Many of you know I'm big a big fan of Home Turf Advantage. Learning an area/zone/range and watching how that chunk of backcountry changes seasonally/annually is a sure way to keep you safe, more aware and deeply connected to the places we visit in the wintertime. Without a blanket of snow, you can observe a location's topography in the nude.
When my favorite backcountry spots are bare, I look for/note/photograph slope angles and convexities. I observe and determine which bowls/couloirs/lines of ascent&descent have bed surfaces composed of grass, which ones are mixed geo/veg and which slopes are made up of all scree or bedrock. I watch and track where ice forms and flows. I locate and benchmark terrain traps on my GPS. I create a mental inventory of vegetation-dense willow thickets/hell holes, geologly- cliffs, glacial erratics/boulder piles, and anything "funky" I may not pick up when it's under the snow- ex: old mine shafts, tailing piles or gravel pits, dilapidated cabins old broken down snowmobiles, abandoned cars, campfire rings, trash dumps, rusty target shooting detritus,etc....
Developing Home Turf Advantage is also a terrific excuse to visit and recreate year-round in some amazing backcountry terrain. The same terrain I ride off-piste from Nov-May is the same terrain I hike, climb, paddle, bike and hunt from June-October. Not that I need anymore excuses to log additional time in the San Juan backcountry!
Make no mistake about it- this exercise is a blessed gift. The sense of place I've developed in my favorite backcountry locales is very special. It fosters in me an intimacy with the landscape that few will experience. Bikepacking somewhere new in the summertime, chasing elk into the next drainage I always wondered about, climbing another anonymous 13'er deeper in the wilderness, using a 4X4, the train or rafting the Animas River to check out more remote spots in the range; all of these exploits expose me to new and exciting backcountry ski terrain and remind me that one can spend a lifetime in the mountains and barely scratch the surface. I continuously discover and experience new secrets in the San Juan Mountains everyday!
Recently, the Colorado Avalanche Information Center released a great Early Season Snow reflection penned by Brian Lazar and Blase Reardon
I encourage everyone to digest what these professionals have to share regarding Early Season Snow. Remember,
"... fall snow is shallow. That’s its most significant feature. It’s susceptible to melting or weakening, and both processes can have long-term effects on snowpack development and avalanche conditions as the winter progresses."
What are you looking/watching for in the Early Season? The article suggests:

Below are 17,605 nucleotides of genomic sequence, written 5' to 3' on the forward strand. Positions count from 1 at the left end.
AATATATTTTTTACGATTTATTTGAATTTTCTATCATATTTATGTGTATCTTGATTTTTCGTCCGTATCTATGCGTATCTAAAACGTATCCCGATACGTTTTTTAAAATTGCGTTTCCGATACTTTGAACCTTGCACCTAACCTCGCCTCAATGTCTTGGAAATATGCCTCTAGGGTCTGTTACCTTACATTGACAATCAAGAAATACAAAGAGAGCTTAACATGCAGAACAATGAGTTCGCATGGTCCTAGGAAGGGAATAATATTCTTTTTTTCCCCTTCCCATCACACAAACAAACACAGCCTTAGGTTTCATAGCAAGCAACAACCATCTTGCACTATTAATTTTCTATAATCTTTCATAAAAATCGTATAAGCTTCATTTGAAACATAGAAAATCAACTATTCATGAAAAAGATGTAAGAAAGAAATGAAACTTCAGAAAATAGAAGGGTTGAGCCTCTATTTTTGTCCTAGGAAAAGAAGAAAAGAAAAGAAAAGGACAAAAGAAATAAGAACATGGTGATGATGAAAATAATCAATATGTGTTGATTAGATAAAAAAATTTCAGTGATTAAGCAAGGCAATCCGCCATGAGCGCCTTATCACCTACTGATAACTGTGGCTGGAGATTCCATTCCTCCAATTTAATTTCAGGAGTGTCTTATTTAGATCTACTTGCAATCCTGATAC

Snowline elevation: Put a number on the lowest elevation at which you see snow. Find some markers on a slope you can view regularly, compare them to a topographic map, and check the snowline against those markers. Once snow starts accumulating, you’ll know the elevation above which you need to factor basal facets into your assessments. Or conversely, the elevation below which you don’t.
Aspects: Be very conscious of the aspect the slopes where you do and don’t see snow. Use an online mapping tool or a compass to verify your impressions. Being able to differentiate slopes by aspect will again help you include basal facets in your assessments when they’re likely to be present. And deemphasize them when they’re not.
Snow surface: You’ll need firsthand info to determine whether a crust/ facet combination is developing. That can be opportunistic – checking for it if you are up high or asking people who have been – or planned.
I find pre-season observations become critical pieces of info come January- when we've loaded up winter on top of whatever fall mank was hanging out all autumn/early season.
Right now, I've concentrated my efforts on documenting where snow is melting
(W-S-E) aspects and where it's been hanging around since mid-Oct (NE-N-NW and isolated terrain features & shady gullies/drainages/slopes) on the 550 corridor.
I'm also tracking the snowline closely on all four passes (Lizard Head/RMP/Molas/CB) I'm tracking the action BTL/NTL and ATL, making weekly visits to some of my favorite lines- Many of these classics already have 5+ cm of basal faceting as of 11/1
Finally, I've been taking special note of early cornice development, early wind and cross loaded slope formation and changes to topograpgy due to natural events this summer/fall: land/mud slides, drainage blowouts, major timber deadfall, rockfall, etc.
Much can and will change before we flip the snow switch on permanently in December.Keeping tabs on early season snow is an essential strategy in developing your Home Turf Advantage and rewards those making the effort with bigger smiles and better turns.